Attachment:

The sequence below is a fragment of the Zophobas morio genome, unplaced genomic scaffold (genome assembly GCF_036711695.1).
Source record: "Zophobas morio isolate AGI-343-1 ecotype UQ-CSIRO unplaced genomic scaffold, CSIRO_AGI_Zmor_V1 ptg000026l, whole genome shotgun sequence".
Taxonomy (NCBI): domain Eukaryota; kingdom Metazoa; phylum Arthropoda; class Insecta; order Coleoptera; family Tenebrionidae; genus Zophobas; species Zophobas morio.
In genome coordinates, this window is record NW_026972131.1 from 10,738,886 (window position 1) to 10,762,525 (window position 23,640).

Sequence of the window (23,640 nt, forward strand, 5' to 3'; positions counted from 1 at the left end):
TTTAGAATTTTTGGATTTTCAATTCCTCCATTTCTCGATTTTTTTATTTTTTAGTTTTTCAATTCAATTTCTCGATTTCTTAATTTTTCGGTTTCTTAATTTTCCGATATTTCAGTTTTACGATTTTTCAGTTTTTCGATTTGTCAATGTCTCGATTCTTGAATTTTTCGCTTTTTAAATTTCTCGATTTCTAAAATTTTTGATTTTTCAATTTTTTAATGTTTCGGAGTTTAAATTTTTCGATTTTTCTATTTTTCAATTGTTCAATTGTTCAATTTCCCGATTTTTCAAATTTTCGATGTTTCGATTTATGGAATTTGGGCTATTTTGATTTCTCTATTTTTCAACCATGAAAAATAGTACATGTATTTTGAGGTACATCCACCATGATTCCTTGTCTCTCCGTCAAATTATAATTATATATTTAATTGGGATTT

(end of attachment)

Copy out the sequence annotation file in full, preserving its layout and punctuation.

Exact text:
The sequence below is a fragment of the Zophobas morio genome, unplaced genomic scaffold (genome assembly GCF_036711695.1).
Source record: "Zophobas morio isolate AGI-343-1 ecotype UQ-CSIRO unplaced genomic scaffold, CSIRO_AGI_Zmor_V1 ptg000026l, whole genome shotgun sequence".
Taxonomy (NCBI): domain Eukaryota; kingdom Metazoa; phylum Arthropoda; class Insecta; order Coleoptera; family Tenebrionidae; genus Zophobas; species Zophobas morio.
In genome coordinates, this window is record NW_026972131.1 from 10,738,886 (window position 1) to 10,762,525 (window position 23,640).

Sequence of the window (23,640 nt, forward strand, 5' to 3'; positions counted from 1 at the left end):
TTTAGAATTTTTGGATTTTCAATTCCTCCATTTCTCGATTTTTTTATTTTTTAGTTTTTCAATTCAATTTCTCGATTTCTTAATTTTTCGGTTTCTTAATTTTCCGATATTTCAGTTTTACGATTTTTCAGTTTTTCGATTTGTCAATGTCTCGATTCTTGAATTTTTCGCTTTTTAAATTTCTCGATTTCTAAAATTTTTGATTTTTCAATTTTTTAATGTTTCGGAGTTTAAATTTTTCGATTTTTCTATTTTTCAATTGTTCAATTGTTCAATTTCCCGATTTTTCAAATTTTCGATGTTTCGATTTATGGAATTTGGGCTATTTTGATTTCTCTATTTTTCAACCATGAAAAATAGTACATGTATTTTGAGGTACATCCACCATGATTCCTTGTCTCTCCGTCAAATTATAATTATATATTTAATTGGGATTT